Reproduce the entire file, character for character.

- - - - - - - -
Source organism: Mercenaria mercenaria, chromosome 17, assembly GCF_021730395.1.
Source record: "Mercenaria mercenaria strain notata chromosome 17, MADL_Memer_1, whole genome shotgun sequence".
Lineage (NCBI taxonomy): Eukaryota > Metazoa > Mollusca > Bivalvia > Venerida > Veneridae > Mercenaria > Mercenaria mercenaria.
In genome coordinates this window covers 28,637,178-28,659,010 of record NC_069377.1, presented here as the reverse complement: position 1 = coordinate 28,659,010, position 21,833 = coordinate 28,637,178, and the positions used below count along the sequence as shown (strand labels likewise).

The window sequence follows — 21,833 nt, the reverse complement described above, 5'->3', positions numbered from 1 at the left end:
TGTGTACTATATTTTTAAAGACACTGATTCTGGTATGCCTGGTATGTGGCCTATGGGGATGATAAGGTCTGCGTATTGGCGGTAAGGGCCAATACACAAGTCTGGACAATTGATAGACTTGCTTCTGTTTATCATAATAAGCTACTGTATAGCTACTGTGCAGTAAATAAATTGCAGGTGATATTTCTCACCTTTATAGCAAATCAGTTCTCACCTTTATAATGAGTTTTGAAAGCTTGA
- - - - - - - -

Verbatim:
Source organism: Mercenaria mercenaria, chromosome 17, assembly GCF_021730395.1.
Source record: "Mercenaria mercenaria strain notata chromosome 17, MADL_Memer_1, whole genome shotgun sequence".
Lineage (NCBI taxonomy): Eukaryota > Metazoa > Mollusca > Bivalvia > Venerida > Veneridae > Mercenaria > Mercenaria mercenaria.
In genome coordinates this window covers 28,637,178-28,659,010 of record NC_069377.1, presented here as the reverse complement: position 1 = coordinate 28,659,010, position 21,833 = coordinate 28,637,178, and the positions used below count along the sequence as shown (strand labels likewise).

The window sequence follows — 21,833 nt, the reverse complement described above, 5'->3', positions numbered from 1 at the left end:
TGTGTACTATATTTTTAAAGACACTGATTCTGGTATGCCTGGTATGTGGCCTATGGGGATGATAAGGTCTGCGTATTGGCGGTAAGGGCCAATACACAAGTCTGGACAATTGATAGACTTGCTTCTGTTTATCATAATAAGCTACTGTATAGCTACTGTGCAGTAAATAAATTGCAGGTGATATTTCTCACCTTTATAGCAAATCAGTTCTCACCTTTATAATGAGTTTTGAAAGCTTGA